Aluminum salts, a key ingredient added in growing amounts to numerous childhood and adult vaccines, have never been tested for their effects on health in humans, a new review paper from British researchers says.
“Aluminum based adjuvants are effective and cheap but are they safe?” the team of researchers at Keele University ask in the study published this month in Allergy, Asthma & Clinical Immunology.
Although aluminum has been used for decades as an adjuvant to provoke the immune system to make antibodies to other vaccine ingredients, it works precisely because it is toxic, said Christopher Exley, who has studied the metal’s adverse effects biological systems from fish to humans for more than three decades. His paper with Emma Shardlow and Matthew Mold reviews what is known about the different modes of action of different aluminum salts and confirms that it may account for the wide spectrum of serious adverse events associated with vaccines.
“Aluminium-adjuvanted vaccines have a long history of clinical successes and a commensurately long history of vaccine-related adverse events,” the scientists write. “Since there is no requirement to demonstrate the safety of [aluminum-based adjuvants] ABAs, one could quickly surmise that adverse events following vaccination are the direct or indirect effects of ABAs.”
“What might be the cause of such events, ranging from health issues directly associated with the injection site to brain encephalopathy and death?” Exley asks in a related blog published today in the Hippocratic Post.
“We know that aluminium adjuvants are toxic at the injection site, this toxicity is essentially their mode of action (see https://www.hippocraticpost.com/infection-disease/aluminium-adjuvants-vaccines/), and evidence is burgeoning that this toxicity is also being manifested away from the injection site (see https://www.hippocraticpost.com/infection-disease/aluminium-and-autism/).”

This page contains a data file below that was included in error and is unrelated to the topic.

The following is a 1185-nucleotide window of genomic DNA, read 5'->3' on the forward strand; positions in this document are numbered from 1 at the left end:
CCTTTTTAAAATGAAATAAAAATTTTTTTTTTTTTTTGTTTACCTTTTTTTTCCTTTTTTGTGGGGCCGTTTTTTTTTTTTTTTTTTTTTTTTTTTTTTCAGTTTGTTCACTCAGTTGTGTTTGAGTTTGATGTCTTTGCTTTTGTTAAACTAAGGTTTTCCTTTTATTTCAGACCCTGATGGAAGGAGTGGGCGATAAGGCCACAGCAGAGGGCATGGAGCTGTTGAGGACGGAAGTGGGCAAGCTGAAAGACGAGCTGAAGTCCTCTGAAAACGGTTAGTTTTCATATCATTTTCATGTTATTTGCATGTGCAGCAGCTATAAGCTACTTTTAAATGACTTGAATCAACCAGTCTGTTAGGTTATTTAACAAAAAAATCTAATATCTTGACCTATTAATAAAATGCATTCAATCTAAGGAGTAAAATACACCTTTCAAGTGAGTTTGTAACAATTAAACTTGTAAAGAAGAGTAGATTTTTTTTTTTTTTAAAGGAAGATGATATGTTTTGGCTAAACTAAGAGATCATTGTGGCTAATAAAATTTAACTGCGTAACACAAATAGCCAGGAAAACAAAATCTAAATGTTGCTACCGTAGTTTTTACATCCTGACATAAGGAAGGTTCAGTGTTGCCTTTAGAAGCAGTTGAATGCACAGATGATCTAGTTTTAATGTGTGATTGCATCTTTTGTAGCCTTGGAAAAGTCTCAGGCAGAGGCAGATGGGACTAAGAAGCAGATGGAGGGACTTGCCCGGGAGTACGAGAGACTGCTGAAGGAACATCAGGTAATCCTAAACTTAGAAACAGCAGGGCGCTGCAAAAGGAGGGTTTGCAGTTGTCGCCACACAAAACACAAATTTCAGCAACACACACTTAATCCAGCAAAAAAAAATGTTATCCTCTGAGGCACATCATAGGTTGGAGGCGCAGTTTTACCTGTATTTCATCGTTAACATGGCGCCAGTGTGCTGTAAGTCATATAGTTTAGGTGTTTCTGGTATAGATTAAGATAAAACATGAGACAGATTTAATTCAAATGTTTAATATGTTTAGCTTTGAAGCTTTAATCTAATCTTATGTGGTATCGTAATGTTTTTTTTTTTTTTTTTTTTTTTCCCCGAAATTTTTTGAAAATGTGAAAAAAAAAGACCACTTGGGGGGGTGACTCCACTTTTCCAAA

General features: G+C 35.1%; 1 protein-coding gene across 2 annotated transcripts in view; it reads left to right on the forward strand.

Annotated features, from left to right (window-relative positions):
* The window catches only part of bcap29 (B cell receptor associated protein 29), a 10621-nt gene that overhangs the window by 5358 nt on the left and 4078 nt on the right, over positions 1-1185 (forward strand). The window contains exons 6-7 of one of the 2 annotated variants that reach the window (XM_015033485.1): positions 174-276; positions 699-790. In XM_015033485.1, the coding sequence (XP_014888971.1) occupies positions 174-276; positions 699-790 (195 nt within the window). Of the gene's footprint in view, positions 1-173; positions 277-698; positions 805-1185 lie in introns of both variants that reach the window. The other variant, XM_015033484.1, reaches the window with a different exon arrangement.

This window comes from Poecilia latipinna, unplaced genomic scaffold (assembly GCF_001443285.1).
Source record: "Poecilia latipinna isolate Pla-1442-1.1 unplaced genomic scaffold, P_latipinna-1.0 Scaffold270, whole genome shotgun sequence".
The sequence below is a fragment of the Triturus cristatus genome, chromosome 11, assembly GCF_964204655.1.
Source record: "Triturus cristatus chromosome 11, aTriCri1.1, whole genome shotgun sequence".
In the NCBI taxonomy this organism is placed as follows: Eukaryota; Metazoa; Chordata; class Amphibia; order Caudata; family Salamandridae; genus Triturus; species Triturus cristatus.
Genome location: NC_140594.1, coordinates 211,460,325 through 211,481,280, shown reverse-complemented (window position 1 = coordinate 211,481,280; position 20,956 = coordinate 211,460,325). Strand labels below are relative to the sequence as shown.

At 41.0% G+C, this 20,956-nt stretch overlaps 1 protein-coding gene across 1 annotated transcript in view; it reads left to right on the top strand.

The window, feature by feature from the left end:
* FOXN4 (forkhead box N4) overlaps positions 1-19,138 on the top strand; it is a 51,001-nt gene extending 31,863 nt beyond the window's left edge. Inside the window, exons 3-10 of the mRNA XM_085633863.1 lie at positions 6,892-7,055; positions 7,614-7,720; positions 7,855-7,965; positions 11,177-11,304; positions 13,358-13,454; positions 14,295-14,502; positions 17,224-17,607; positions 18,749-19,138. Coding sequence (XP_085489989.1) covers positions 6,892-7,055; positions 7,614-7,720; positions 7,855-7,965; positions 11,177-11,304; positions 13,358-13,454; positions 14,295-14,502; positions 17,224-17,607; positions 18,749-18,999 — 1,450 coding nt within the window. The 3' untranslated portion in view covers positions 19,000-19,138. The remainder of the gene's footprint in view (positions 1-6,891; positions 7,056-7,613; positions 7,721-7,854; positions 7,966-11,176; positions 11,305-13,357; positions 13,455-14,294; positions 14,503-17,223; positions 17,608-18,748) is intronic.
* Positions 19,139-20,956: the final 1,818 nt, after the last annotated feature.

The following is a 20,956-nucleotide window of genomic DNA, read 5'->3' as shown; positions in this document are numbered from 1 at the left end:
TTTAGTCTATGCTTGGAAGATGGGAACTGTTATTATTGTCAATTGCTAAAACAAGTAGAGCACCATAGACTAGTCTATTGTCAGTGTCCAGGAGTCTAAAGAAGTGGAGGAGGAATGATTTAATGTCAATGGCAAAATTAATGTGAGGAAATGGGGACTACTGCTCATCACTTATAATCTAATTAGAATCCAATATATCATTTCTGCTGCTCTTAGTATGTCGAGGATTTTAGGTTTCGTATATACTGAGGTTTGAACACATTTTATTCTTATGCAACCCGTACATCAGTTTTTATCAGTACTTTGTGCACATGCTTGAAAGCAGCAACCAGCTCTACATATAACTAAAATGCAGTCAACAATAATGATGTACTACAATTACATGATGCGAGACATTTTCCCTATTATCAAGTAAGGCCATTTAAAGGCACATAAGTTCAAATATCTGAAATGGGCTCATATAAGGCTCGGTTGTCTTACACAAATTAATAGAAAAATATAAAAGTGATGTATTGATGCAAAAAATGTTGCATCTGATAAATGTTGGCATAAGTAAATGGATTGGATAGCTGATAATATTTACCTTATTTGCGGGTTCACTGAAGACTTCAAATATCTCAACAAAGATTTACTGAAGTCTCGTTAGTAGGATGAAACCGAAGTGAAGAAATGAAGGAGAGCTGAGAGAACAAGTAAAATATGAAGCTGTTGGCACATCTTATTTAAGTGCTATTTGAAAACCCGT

Taking aim at pharmaceutical giant Merck, the manufacturer of Gardasil and Gardasil 9 vaccines against the human papilloma virus (HPV), Exley notes that the company has “prevented any independent study of its proprietary adjuvant and concomitantly this vaccine has arguably the highest frequency of recorded adverse events of all vaccines and this according to the manufacturer’s own data!”
Exley said Merck’s own ‘safety’ trial data is not valid because it compares the vaccine to the company’s proprietary aluminum adjuvant as “placebo” and finds a skyrocketing 2.5 percent adverse event effect in both groups. “So, even though 25000/1,000,000 perfectly healthy recipients become ill on receiving Gardasil it is safe since the same number become ill on only receiving the adjuvant alone,” said Exley. “In a very small true control group where the placebo was reported as saline, there were zero (none) adverse events, enough information in itself to support the toxicity of their proprietary aluminium adjuvant?”
Most aluminum-containing vaccine trials, like those of Gardasil, only test the vaccine against aluminum alone as a placebo or, in some cases, against other aluminum-containing vaccines.
‘Stupidity’ of public health defense